Letters to the Editor
|FAITH Magazine July-August 2008|
HOLLOWAY’S REASONABLE EPISTEMOLOGICAL DEVELOPMENT
Dear Father Editor
With regards to your September 2006 editorial (“The Catholic Vision of Matter: Towards a New Synthesis”) and the discussion arising out of it (recent Letters pages), it seems to me that a more fruitful frame of reference for the debate might be Thomas’ epistemology. In Holloway’s Perspectives in Philosophy, Volume One, the epistemological question is his point of departure.
If one accepts Scholastic metaphysics vis á visprime matter and form then the key epistemological question seems to be: how can we come to know the universal apart from the particular? How is it that we are able to classify objects as being of the same type?
Aquinas’ solution was to posit a process called abstraction. Because forms cannot be perceived by the senses they have to be abstracted from our sense data by our intellect. This process must of necessity have an active dimension. What is perceived by the senses is that which is there to be perceived. These objects are individual. Analogously, that which can be understood by the intellect is that which is there to be understood. But that which is there to be understood is universal and so not immediately available in our sense data. If it was we could point to it. We could “perceive” it directly. That which can be understood by the intellect must therefore be the result of some form of processing.
The faculty that processes the sense data into something which is intelligible to the mind Aquinas calls the ‘active intellect’. The ‘active intellect’ works upon the incoming data of sensation, “the phantasm”, like a light shining upon it. The “passive intellect” receives the form like a shadow falling upon the ground. In its “abstracted” manifestation in the passive intellect the universal form can be understood. But to understand the proper object in the light of this universal form the intellect needs to refer back to the sense image ( “conversio ad phantasma” ) and so to the objective particular thing that is being understood. “The understandable impression is not that which is understood but that by which the understanding understands.” (Species intelligibiles non estid quod intelligitur sed id quo intelligit intellectus. Summa Theologica, I, 85, art.2) Knowing is a (cognitive) relation not a mechanism.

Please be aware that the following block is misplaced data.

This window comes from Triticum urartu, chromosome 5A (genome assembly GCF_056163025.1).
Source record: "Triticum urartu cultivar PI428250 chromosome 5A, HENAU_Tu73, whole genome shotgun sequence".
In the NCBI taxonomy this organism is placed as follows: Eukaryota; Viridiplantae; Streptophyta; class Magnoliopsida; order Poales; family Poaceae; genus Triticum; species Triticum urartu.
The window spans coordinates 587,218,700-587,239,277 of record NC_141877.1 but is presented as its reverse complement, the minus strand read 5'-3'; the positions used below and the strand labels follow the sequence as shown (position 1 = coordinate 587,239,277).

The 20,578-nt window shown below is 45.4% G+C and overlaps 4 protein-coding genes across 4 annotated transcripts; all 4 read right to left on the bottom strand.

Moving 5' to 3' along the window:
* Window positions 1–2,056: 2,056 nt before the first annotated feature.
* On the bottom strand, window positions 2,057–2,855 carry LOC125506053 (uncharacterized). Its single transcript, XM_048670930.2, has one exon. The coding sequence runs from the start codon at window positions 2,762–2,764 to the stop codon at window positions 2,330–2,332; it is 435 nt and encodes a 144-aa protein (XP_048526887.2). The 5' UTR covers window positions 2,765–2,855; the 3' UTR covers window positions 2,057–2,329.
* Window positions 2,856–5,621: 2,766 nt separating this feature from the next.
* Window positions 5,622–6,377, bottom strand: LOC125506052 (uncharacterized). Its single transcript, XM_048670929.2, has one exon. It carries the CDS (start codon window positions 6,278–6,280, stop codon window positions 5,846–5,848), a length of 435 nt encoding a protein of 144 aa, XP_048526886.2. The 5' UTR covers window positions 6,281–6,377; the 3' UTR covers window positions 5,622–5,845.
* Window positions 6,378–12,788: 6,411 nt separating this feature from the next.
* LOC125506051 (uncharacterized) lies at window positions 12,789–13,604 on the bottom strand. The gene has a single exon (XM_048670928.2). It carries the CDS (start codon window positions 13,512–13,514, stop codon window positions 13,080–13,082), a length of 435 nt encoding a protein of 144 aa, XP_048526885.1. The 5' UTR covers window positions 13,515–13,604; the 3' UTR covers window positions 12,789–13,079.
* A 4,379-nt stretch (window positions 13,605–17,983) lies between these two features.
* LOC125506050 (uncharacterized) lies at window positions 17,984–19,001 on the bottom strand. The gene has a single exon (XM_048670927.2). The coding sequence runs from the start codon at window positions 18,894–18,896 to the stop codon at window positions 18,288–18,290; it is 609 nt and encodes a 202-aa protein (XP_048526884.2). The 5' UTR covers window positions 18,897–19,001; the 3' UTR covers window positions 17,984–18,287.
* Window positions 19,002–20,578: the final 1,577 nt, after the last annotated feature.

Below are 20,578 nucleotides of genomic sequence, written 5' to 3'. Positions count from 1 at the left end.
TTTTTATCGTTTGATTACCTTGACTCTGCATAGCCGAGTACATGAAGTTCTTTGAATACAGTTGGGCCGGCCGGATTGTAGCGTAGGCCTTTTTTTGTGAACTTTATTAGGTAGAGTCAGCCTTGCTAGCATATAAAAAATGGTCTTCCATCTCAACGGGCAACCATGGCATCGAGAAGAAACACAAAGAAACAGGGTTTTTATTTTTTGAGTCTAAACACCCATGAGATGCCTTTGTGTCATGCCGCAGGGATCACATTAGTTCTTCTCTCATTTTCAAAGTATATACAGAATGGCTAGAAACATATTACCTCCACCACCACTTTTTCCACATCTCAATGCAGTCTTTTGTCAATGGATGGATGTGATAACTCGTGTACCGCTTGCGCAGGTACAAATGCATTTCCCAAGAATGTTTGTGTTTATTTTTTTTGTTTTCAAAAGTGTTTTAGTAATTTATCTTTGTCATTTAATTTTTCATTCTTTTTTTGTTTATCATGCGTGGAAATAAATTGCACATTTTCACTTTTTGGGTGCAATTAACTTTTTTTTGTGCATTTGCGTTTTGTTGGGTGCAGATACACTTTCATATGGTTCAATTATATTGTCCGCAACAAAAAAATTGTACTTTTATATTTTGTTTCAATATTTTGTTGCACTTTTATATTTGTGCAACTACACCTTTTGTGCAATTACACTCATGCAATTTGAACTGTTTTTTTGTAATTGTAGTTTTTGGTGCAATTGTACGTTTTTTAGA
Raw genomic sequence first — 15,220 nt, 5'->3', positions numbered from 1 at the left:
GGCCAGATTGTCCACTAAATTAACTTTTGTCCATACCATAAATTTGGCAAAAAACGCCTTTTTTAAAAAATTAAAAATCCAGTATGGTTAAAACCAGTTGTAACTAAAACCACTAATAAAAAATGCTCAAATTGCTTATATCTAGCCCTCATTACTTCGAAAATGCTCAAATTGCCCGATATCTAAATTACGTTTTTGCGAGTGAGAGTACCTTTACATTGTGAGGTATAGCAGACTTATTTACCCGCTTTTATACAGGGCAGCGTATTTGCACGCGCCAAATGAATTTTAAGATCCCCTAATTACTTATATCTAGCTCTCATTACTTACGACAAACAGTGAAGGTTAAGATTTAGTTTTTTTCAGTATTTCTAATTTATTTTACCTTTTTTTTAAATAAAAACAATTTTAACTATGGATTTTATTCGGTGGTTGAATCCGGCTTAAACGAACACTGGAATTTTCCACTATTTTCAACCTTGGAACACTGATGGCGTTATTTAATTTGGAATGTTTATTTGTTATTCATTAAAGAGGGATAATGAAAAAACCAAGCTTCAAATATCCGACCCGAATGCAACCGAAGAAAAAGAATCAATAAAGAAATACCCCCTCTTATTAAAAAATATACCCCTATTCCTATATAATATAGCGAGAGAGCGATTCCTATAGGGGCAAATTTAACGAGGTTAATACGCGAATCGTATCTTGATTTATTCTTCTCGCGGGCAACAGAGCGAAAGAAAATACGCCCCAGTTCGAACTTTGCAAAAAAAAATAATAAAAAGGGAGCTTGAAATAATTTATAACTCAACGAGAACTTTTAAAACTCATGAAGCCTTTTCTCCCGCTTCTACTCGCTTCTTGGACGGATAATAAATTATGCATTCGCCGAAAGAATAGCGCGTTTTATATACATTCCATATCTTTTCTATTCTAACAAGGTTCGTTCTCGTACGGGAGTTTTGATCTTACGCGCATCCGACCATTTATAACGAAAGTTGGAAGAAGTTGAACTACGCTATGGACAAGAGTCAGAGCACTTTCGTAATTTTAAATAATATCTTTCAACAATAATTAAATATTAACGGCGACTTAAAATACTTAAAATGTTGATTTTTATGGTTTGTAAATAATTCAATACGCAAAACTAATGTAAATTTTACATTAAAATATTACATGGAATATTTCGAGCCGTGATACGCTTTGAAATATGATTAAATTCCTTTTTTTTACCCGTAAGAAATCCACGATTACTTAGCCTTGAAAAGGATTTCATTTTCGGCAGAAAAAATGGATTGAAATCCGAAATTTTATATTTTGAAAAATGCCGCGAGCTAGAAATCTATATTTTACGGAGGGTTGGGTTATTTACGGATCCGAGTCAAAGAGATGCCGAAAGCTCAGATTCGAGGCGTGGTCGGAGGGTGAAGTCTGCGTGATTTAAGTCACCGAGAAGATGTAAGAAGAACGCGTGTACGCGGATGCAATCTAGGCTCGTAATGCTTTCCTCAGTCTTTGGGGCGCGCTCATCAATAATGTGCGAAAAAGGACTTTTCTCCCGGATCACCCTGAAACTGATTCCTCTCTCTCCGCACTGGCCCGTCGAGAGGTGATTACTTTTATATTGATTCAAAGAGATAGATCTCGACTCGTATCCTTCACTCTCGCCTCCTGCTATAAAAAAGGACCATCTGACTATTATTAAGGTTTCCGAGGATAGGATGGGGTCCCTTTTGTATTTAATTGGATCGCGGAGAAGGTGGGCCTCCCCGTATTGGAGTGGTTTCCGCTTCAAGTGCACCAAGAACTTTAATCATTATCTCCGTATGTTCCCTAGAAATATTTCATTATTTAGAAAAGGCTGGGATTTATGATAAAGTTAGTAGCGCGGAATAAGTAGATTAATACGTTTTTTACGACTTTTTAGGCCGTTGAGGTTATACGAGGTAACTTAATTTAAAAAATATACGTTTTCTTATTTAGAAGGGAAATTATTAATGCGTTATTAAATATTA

The faculties and mechanisms that Aquinas describes here cannot be empirically verified and the work of the active intellect is not something of which one is conscious. Thomas’ abstraction process is a hypothesis posited to explain our ability to classify particulars without letting go of the common sense view that what we come to know is real. This in itself is not a criticism since such theories rest precisely on their ability to explain, but it does provide for a certain room for manoeuvre.
We can seek to develop Aquinas on this particular issue or we can present an alternative view that will in its turn stand or fall on its ability and power to explain the human person and the world in which he/she lives. Holloway, in his Perspectives Volume One,and Faithmagazine, in its September 2006 editorial, each in their own way, seek to do both.
Oscott College Birmingham
TERTULLIAN, THE FLESH AND ORTHODOXY
Dear Father Editor
While I can only share your Carthusian correspondent’s enthusiasm for the Catechism of the Catholic Church as a sure guide to the Church’s teachings, I read – with some surprise – in his comments on the letters I wrote to you in 2007 that I am supposed to hold suspect, or even possibly unorthodox, “any text” that cites Tertullian.
Since not only the Catechism but even the Roman Rite itself, in the Liturgy of the Hours, uses Tertullian (Thursday of the third week of Lent; the feast of Ss Philip and James), this would clearly be an impossible position.
But the points I was making in my letters of November and December were quite other. The first letter was to correct the erroneous statement of your editorial that Tertullian was a Latin Church Father; the second was to dissent from the editorial comment (oddly enough, echoed by your correspondent) that the phrase “caro cardo salutis est” is taken from Tertullian’s “catholic writings”. Nothing else.
Tertullian is highly quotable but as St Vincent of Lérins said of his writings “quot verba, tot sententiæ” : his phrases strike us; his writings have to be treated with circumspection and an awareness of their historical context.
Piazza della Cancelleria Rome
We thank Mr McKay for his concern about clarity, accuracy and orthodoxy in our publication. In the same spirit, and notwithstanding the fact that the Catholic Encyclopediaincludes Tertullian in a list of “early Fathers”, we would accept that such an unqualified designation may not be the most appropriate in the context of our discussion. We would simply want to point to him as a long accepted literary witness to the common theological outlook of the patristic period on this and other vital points.